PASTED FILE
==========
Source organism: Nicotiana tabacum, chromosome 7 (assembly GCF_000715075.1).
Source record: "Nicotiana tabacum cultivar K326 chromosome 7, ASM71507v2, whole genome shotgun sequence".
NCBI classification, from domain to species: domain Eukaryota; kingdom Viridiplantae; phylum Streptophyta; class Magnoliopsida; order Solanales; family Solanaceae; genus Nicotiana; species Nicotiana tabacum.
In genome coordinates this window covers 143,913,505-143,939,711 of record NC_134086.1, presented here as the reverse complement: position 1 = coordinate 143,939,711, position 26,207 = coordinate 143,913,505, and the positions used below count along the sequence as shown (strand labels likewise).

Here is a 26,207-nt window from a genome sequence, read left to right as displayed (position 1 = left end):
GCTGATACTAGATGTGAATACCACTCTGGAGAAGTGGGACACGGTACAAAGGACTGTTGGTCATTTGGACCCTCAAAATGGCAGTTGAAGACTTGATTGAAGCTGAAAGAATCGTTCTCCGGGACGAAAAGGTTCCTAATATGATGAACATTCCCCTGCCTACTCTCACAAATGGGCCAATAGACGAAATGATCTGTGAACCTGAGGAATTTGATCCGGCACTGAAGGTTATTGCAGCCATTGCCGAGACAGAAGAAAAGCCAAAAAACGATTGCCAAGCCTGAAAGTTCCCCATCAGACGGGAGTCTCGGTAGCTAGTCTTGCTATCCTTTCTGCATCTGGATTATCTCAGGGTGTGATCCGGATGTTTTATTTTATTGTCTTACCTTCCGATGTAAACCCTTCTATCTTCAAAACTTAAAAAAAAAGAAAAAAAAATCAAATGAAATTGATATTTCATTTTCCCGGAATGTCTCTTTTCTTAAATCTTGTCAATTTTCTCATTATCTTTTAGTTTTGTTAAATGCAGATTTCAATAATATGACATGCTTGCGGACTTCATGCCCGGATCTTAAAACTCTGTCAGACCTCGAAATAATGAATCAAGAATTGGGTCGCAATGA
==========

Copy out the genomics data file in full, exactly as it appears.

Source organism: Nicotiana tabacum, chromosome 7 (assembly GCF_000715075.1).
Source record: "Nicotiana tabacum cultivar K326 chromosome 7, ASM71507v2, whole genome shotgun sequence".
NCBI classification, from domain to species: domain Eukaryota; kingdom Viridiplantae; phylum Streptophyta; class Magnoliopsida; order Solanales; family Solanaceae; genus Nicotiana; species Nicotiana tabacum.
In genome coordinates this window covers 143,913,505-143,939,711 of record NC_134086.1, presented here as the reverse complement: position 1 = coordinate 143,939,711, position 26,207 = coordinate 143,913,505, and the positions used below count along the sequence as shown (strand labels likewise).

Here is a 26,207-nt window from a genome sequence, read left to right as displayed (position 1 = left end):
GCTGATACTAGATGTGAATACCACTCTGGAGAAGTGGGACACGGTACAAAGGACTGTTGGTCATTTGGACCCTCAAAATGGCAGTTGAAGACTTGATTGAAGCTGAAAGAATCGTTCTCCGGGACGAAAAGGTTCCTAATATGATGAACATTCCCCTGCCTACTCTCACAAATGGGCCAATAGACGAAATGATCTGTGAACCTGAGGAATTTGATCCGGCACTGAAGGTTATTGCAGCCATTGCCGAGACAGAAGAAAAGCCAAAAAACGATTGCCAAGCCTGAAAGTTCCCCATCAGACGGGAGTCTCGGTAGCTAGTCTTGCTATCCTTTCTGCATCTGGATTATCTCAGGGTGTGATCCGGATGTTTTATTTTATTGTCTTACCTTCCGATGTAAACCCTTCTATCTTCAAAACTTAAAAAAAAAGAAAAAAAAATCAAATGAAATTGATATTTCATTTTCCCGGAATGTCTCTTTTCTTAAATCTTGTCAATTTTCTCATTATCTTTTAGTTTTGTTAAATGCAGATTTCAATAATATGACATGCTTGCGGACTTCATGCCCGGATCTTAAAACTCTGTCAGACCTCGAAATAATGAATCAAGAATTGGGTCGCAATGA